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Facebook Really Doesn’t Care About Your Privacy — And Why This Hurts Libra
by Daniel Newman | January 8, 2020

No, seriously. Facebook really doesn’t care. Amazingly, there are still some people who either don’t believe that, or aren’t too worried about it. But it is time to start worrying, especially if you are interested in either investing, using, or supporting its latest technovation, Libra.

First things first: a recap. We’ve seen Facebook founder Mark Zuckerberg’s face testifying in front of Congress a lot lately, and they’re not done with him yet. Most recently, Rep. Katie Porter (D-CA) ripped him a new USB-hole, calling him a hypocrite by falsely claiming that Facebook users control their privacy when we all know, or should know, that they don’t—far from it. This latest round of testimony comes after being slapped with the Federal Trade Commission’s largest fine in history–$5 billion—this past summer. Even then, Facebook went on to brush off its pants and celebrate with an uptick in stock prices. That’s right: the Teflon tech company actually saw earnings increase after receiving a $5 billion fine, largely because while $5 billion seems like a lot of money, it’s not—for Facebook.

Up until now, that’s been the pattern: Facebook gets in trouble for some type or privacy infraction but somehow dances away with barely a scratch. Now, however, that might be changing. It was recently announced that early investors in its Libra blockchain / cryptocurrency project aimed at capturing the “unbanked” market might want to leave the deal. Regulators are simply breathing too far down Facebook’s neck for them to feel comfortable. Could this be the beginning of the end for Libra—and maybe even Facebook?

It’s too early to tell, but at least on the Libra front, things don’t look good. U.S. regulators aren’t the only ones in Facebook’s business right now. French leaders also recently announced that Libra is a no-go in France, posing far too many risks than its worth at this juncture. So, does that mean the Libra project will go belly-up—or will Facebook push ahead (as is usually the case) regardless of potential privacy concerns?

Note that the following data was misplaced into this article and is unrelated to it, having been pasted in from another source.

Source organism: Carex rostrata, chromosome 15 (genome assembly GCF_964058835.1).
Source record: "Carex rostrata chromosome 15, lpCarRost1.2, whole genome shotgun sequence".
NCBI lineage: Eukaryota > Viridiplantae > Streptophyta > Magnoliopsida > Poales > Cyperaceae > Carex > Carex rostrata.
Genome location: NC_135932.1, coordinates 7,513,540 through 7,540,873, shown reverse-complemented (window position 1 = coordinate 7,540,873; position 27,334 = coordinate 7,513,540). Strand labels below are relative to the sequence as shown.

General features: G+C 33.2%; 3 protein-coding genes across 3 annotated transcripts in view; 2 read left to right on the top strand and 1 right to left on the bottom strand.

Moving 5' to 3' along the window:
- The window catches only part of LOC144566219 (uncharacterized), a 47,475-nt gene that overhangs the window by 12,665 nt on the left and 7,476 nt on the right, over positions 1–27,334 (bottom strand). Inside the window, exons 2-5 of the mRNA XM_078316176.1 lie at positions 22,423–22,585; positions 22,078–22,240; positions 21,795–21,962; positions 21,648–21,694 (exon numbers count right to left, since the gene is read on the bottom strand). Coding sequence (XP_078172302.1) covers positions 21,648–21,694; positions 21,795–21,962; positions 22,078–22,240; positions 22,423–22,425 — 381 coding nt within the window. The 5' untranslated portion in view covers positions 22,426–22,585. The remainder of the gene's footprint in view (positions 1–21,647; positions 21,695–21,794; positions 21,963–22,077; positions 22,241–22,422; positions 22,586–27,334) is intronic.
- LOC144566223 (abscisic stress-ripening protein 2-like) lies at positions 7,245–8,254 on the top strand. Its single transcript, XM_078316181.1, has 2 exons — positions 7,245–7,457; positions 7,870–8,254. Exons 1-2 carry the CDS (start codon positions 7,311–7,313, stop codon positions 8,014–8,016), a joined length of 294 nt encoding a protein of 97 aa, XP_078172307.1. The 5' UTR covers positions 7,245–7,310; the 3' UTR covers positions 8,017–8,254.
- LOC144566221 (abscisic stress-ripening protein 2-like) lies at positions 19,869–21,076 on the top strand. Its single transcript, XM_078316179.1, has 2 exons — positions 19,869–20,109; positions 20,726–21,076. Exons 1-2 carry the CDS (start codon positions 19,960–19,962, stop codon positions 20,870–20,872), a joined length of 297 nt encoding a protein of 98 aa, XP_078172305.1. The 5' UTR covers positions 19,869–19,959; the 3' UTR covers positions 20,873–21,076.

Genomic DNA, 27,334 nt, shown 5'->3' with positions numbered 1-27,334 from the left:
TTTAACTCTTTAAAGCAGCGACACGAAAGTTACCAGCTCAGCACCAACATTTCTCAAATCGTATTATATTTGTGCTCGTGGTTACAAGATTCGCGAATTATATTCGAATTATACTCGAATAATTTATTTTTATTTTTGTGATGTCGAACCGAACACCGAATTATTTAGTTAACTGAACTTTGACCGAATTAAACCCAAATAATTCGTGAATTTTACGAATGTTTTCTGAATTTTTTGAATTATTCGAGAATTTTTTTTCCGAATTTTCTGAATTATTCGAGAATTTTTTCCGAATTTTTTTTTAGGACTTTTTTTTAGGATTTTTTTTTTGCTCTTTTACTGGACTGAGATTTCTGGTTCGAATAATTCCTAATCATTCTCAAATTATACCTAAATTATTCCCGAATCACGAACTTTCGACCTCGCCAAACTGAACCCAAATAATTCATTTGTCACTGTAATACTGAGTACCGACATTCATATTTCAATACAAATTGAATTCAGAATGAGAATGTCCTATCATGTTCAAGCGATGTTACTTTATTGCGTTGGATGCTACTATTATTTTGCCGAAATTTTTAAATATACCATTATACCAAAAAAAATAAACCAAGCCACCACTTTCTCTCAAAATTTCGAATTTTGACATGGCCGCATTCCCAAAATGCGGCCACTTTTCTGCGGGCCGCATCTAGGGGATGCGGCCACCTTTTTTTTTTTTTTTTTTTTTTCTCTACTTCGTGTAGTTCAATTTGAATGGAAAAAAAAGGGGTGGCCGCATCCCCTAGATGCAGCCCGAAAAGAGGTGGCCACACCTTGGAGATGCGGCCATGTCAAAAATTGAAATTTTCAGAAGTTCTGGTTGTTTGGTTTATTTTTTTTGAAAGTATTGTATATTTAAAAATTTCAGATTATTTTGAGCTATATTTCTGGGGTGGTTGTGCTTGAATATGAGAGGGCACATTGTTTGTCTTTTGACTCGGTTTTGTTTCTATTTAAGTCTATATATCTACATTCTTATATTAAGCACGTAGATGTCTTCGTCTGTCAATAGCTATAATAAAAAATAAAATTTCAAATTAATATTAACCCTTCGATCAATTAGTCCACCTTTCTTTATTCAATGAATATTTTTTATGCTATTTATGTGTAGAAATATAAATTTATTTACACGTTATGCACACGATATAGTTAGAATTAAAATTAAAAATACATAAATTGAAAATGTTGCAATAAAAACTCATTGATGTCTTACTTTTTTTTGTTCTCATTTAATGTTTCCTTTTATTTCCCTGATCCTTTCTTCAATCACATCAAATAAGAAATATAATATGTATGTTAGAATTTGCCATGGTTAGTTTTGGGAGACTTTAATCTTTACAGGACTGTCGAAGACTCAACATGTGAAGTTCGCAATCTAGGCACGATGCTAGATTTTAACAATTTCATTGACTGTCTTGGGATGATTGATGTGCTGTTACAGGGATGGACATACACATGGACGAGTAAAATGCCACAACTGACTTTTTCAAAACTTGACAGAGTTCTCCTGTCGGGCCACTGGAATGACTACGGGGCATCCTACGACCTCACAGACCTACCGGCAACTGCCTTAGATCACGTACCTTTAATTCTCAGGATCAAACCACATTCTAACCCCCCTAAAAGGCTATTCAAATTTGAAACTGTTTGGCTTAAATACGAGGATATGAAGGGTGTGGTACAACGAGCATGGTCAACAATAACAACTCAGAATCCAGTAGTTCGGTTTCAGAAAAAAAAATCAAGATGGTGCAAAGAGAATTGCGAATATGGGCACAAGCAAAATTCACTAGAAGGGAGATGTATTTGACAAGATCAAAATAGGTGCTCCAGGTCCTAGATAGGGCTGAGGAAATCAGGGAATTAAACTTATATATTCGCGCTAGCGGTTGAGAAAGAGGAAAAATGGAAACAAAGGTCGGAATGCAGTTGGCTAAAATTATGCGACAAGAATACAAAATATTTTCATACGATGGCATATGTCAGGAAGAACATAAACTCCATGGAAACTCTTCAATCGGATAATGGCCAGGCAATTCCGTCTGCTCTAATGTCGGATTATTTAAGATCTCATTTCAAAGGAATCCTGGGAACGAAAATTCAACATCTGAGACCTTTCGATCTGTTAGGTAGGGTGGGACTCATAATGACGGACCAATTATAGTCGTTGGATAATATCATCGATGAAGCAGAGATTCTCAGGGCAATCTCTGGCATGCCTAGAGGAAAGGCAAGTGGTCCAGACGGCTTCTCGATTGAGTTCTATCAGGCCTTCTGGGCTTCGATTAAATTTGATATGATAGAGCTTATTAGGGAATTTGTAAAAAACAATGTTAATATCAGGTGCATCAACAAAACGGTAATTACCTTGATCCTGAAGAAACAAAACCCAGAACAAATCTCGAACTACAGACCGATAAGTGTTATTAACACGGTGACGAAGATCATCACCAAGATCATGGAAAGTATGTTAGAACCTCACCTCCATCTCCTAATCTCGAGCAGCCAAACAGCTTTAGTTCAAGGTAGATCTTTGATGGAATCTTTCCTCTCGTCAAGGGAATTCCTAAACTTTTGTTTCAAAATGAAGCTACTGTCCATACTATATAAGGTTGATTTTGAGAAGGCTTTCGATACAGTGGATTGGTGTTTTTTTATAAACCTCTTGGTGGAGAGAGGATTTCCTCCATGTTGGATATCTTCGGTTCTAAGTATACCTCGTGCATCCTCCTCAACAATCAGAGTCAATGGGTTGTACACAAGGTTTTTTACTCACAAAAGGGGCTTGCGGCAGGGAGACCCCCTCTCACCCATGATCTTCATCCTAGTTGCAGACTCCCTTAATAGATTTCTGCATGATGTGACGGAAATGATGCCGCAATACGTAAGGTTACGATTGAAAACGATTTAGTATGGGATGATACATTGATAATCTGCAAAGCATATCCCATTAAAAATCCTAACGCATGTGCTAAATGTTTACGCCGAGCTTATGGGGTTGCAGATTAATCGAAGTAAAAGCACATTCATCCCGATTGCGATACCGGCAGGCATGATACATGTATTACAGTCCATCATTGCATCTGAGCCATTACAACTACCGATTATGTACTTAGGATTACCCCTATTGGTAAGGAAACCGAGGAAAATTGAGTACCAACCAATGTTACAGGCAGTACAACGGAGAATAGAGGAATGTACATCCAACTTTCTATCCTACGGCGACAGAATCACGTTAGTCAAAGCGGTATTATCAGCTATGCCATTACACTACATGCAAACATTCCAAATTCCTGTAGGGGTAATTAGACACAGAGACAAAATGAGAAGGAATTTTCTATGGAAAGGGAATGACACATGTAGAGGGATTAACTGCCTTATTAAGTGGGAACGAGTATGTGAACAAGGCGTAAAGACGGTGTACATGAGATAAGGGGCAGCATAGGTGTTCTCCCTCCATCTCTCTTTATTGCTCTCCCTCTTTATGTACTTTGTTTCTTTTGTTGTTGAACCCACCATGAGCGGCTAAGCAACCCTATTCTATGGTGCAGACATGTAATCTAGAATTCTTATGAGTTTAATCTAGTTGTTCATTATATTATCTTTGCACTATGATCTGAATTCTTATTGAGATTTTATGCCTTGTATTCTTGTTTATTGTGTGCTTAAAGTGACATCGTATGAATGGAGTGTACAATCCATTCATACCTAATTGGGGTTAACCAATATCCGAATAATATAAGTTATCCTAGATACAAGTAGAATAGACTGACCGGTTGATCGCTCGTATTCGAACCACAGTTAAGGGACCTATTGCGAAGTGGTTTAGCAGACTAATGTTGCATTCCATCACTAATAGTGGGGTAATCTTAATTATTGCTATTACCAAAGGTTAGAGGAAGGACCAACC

My guess is that Libra will continue to move forward with its global launch, but I also suspect that it will be a quiet one. International governments are finally starting to understand just how large Facebook’s grip on global data is right now, and some may not be willing to get in bed with its sticky fingers. Another guess is that Facebook will be forced to launch its Libra project outside the United States, focusing on the largely unbanked populations of Asia or India, where there are fewer regulations in place to protect users and consumers. If the company can prove it is actually helping users in that region (which it does claim to want to do by democratizing banking), perhaps we’ll see a roll-out elsewhere. I, however, am not holding my breath.

One thing Facebook needs to realize is that we’re on to them. The company may be the biggest social media network, but it’s also the oldest. And as we’ve seen with many technologies throughout history, the first to grow its kingdom isn’t always the last kingdom to stand. Users have lots of different apps available now to pay digitally and store currency. We don’t necessarily need a giant focused on nabbing our life’s savings worth of data to provide that service. It’s my belief Facebook has overplayed its hand and will end up empty on Libra—as well as its streaming content service, Facebook Watch (but that’s another story altogether.)

Yes, many of us still use Facebook to communicate with friends and family. Some of us even get lured into ads and end up buying things we didn’t know we needed—or voting for people we didn’t even know we liked—because of how much Facebook knows about us. But for now, there is no way Facebook will be managing our wallets via Libra.

Although I have to admit—it’s kind of fun seeing Mark Zuckerberg squirm.

Futurum Research provides industry research and analysis. These columns are for educational purposes only and should not be considered in any way investment advice.

Image Credit: CPO Magazine
Daniel Newman
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